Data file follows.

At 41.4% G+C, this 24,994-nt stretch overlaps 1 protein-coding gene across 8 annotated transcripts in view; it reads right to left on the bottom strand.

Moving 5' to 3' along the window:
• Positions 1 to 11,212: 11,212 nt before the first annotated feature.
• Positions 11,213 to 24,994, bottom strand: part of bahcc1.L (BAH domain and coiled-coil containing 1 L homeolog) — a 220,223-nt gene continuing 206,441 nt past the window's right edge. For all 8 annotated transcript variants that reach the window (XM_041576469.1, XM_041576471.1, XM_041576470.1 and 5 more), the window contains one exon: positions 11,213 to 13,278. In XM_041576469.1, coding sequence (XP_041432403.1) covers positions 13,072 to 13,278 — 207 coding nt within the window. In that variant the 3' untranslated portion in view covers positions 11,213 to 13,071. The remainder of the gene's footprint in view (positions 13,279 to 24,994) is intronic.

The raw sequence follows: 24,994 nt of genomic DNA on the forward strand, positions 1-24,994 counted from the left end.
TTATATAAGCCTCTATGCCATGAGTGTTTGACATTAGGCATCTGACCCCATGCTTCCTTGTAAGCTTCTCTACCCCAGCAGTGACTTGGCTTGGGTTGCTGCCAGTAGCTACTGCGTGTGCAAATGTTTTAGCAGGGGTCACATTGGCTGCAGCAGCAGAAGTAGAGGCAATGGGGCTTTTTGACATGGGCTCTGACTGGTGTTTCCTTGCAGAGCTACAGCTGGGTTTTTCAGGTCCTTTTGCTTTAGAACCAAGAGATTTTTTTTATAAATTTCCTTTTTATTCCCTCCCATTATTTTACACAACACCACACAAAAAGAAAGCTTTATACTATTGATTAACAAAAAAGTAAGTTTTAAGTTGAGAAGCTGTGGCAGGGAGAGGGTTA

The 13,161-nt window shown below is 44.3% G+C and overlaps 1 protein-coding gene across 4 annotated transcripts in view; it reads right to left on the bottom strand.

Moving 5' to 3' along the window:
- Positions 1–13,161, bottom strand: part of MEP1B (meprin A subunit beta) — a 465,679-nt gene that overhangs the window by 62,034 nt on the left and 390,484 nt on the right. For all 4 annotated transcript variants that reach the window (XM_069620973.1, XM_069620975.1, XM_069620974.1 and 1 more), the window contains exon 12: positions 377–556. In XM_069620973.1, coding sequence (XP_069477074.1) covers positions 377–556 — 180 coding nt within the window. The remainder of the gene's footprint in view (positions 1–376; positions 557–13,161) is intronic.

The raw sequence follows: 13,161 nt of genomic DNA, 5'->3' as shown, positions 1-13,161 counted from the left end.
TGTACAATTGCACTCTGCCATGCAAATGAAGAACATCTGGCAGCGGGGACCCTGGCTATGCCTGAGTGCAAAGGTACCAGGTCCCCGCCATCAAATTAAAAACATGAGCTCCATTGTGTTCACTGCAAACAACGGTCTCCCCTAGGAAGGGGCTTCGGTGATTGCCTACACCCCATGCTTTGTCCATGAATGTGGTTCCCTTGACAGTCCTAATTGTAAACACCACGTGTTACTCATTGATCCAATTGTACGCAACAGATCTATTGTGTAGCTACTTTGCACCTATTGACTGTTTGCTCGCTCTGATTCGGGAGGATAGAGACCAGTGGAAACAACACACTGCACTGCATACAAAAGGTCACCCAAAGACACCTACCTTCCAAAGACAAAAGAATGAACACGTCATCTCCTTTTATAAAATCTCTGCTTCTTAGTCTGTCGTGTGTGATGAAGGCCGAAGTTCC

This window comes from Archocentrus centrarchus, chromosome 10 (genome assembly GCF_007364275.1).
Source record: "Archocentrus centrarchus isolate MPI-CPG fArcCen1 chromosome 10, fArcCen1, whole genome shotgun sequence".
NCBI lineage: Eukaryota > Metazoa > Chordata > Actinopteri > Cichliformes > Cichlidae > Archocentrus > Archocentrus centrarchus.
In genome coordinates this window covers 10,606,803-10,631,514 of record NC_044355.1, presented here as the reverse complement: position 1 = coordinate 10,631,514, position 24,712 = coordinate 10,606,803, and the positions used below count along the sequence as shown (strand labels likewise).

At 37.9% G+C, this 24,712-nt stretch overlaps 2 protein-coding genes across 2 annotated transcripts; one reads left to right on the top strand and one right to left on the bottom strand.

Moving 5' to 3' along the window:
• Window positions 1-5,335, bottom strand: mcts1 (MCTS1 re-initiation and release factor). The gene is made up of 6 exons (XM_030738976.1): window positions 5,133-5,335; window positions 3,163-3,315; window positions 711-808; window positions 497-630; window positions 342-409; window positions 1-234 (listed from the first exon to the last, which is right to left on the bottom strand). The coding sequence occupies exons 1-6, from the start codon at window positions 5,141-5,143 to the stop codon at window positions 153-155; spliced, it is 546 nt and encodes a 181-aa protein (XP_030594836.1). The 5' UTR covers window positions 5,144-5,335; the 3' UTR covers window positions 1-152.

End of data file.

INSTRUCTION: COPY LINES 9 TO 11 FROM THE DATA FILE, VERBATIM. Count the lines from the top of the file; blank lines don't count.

- Positions 1–13,161, bottom strand: part of MEP1B (meprin A subunit beta) — a 465,679-nt gene that overhangs the window by 62,034 nt on the left and 390,484 nt on the right. For all 4 annotated transcript variants that reach the window (XM_069620973.1, XM_069620975.1, XM_069620974.1 and 1 more), the window contains exon 12: positions 377–556. In XM_069620973.1, coding sequence (XP_069477074.1) covers positions 377–556 — 180 coding nt within the window. The remainder of the gene's footprint in view (positions 1–376; positions 557–13,161) is intronic.

The raw sequence follows: 13,161 nt of genomic DNA, 5'->3' as shown, positions 1-13,161 counted from the left end.
TGTACAATTGCACTCTGCCATGCAAATGAAGAACATCTGGCAGCGGGGACCCTGGCTATGCCTGAGTGCAAAGGTACCAGGTCCCCGCCATCAAATTAAAAACATGAGCTCCATTGTGTTCACTGCAAACAACGGTCTCCCCTAGGAAGGGGCTTCGGTGATTGCCTACACCCCATGCTTTGTCCATGAATGTGGTTCCCTTGACAGTCCTAATTGTAAACACCACGTGTTACTCATTGATCCAATTGTACGCAACAGATCTATTGTGTAGCTACTTTGCACCTATTGACTGTTTGCTCGCTCTGATTCGGGAGGATAGAGACCAGTGGAAACAACACACTGCACTGCATACAAAAGGTCACCCAAAGACACCTACCTTCCAAAGACAAAAGAATGAACACGTCATCTCCTTTTATAAAATCTCTGCTTCTTAGTCTGTCGTGTGTGATGAAGGCCGAAGTTCC